Apparently, Diana thought that Gianni Versace was important enough to become the victim of a political conspiracy. She also believed that she was being targeted by the same people that went after Versace (1). If it was true that she had those beliefs, then it shows not only a high level of shallowness, but also a paranoia that would socially cripple just about anyone. Yet, as I’ve written in my earlier articles on Diana, the opposite was true. While it is well known that Spencer frequently expressed fears for her security, it is utterly ignored by Diana conspiracy theorists that she also frequently shunned security concerns. In 2004, a video tape containing Diana discussing her affair with Barry Mannakee was unearthed. The tryst occurred in between the period of 1985-87. The tape, made in 1992, revealed Spencer’s suspicions that Mannakee had been murdered in 1987. However, if one reads this link, the story does not make for a convincing murder scenario due to the elaborate nature of the conspiracy required. In reality folks, all they needed to silence him would have been poisoning (2) or a faked suicide attempt (3). Spencer’s one time lothario James Hewitt, received threats that he might end up like Mannakee. However, I struggle with Hewitt. He had a book to sell. Also, as it turns out, all of Spencer’s lovers while she was with Charles were alive and kicking at the time of the Paget report. These facts make the “honour killing” angles rather weak (4).
Keith Allen is an actor, comedian, musician, writer, director and father of singer/songwriter Lily, who crashed the Cannes Film Festival in May of 2011 with his documentary ‘Unlawful Killing’, concerning Princess Diana’s death – specifically, the alleged murder of Diana Spencer and her partner Dodi Fayed. I had always thought of Allen as being a slightly arrogant, belligerent, yet ultimately an intelligent and talented bloke. Indeed, some of his critiques of author Martin Gregory’s claims about the case have made for interesting reading. Thus, I advise viewing his ‘Rebuttal of Martyn Gregory’s Article by Keith Allen and the Unlawful Killing Production Team’ on their Facebook page. In his film, he notes the following areas of suspicion surrounding Princess Diana’s death. 1) The legendary white Fiat Uno that clipped the car. 2) Diana was very much alive when rescue teams arrived. 3) Henri Paul, the driver’s appearance that night. Not drunk, blood tests faked. 4) There being no cameras working in the Alma tunnel that night. 5) The length of time it took Spencer to get to the hospital. 6) The names of the ambulance staff are still unknown. 7) While not a ‘note’ as such, Allen was inconclusive as to the motives of the crime, i.e. was it a ‘scare’ operation that simply went wrong? It is a balanced take, not often seen in the Diana field. Thus, if we take an objective point of view, there certainly are some things to discuss either way (if you are interested in the Diana caper). However, it is also one of the hardest films to find anywhere in the world.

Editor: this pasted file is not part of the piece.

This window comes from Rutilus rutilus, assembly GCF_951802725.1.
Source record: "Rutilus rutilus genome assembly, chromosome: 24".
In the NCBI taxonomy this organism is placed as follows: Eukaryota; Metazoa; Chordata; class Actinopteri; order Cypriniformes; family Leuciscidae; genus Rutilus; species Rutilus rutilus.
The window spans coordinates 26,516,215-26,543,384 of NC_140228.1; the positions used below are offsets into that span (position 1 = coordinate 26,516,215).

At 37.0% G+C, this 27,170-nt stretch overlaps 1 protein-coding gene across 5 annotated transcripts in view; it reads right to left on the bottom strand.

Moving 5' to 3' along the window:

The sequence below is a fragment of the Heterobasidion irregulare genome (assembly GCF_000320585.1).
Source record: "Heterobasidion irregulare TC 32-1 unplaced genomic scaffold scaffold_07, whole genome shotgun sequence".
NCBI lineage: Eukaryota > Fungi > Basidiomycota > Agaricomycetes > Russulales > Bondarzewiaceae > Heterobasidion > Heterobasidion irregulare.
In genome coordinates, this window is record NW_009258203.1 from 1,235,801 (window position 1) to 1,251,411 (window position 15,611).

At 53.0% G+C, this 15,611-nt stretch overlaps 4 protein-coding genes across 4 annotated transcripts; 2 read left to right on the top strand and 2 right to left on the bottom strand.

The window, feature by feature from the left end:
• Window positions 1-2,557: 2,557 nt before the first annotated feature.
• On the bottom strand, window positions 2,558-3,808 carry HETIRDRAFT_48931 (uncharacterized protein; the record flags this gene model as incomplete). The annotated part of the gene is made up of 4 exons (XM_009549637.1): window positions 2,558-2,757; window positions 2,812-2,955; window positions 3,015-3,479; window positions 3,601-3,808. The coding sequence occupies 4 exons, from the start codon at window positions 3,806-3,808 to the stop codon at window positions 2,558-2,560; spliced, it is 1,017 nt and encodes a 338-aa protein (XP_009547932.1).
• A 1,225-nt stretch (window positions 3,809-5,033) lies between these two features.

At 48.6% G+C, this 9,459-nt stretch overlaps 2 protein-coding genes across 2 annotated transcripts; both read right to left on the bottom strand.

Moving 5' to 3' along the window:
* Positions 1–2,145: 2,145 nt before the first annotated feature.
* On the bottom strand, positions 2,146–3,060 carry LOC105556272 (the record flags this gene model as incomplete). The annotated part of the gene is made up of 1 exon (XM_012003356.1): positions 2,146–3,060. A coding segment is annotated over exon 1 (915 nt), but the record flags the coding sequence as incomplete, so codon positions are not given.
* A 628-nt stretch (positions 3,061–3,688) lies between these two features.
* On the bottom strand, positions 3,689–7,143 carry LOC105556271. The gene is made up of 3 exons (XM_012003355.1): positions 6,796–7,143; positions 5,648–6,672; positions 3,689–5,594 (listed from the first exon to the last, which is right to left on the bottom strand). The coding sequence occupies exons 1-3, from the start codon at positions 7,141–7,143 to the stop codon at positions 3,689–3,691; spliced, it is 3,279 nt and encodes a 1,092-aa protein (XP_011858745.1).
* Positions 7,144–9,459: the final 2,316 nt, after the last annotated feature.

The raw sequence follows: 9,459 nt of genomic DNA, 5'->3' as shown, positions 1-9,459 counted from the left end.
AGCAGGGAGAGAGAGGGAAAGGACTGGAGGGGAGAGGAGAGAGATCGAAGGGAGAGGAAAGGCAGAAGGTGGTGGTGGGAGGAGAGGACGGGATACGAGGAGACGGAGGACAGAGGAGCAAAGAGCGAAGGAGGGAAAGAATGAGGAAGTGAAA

To write a long piece on Diana Spencer, contributing to the plethora of literature written about her already, is something that I have resisted doing for an extremely long time. Miss Spencer is the sort of topic most serious researchers avoid, bar the odd discussion every now and again. Part of the problem is that if you are interested in her demise, invariably that meant you had to be interested in her, in some way. I make no apologies for the fact that I never was. Thus, I think this dispassionate treatise will undoubtedly ruffle some feathers. Indeed, my good friend Charles Drago advised me along those lines when he told me, “…what do people care about what you think of Diana, it’s the evidence of the case which is the major issue.” Yet – is it really? The towering figure of Diana herself has greatly overshadowed the evidence in the case. Indeed, exploring the world of celebrity conspiracy is a tough one, because rich and famous people have a habit of dying relatively young. Let’s face it, they have a dazzling array of choices with which to do so. You have suicides, drug overdoses, car accidents, plane crashes, drowning, liver failure, bulimia, crazed fans, rival ‘gangsta’ record labels, painkillers and that old chestnut – autoerotic asphyxiation.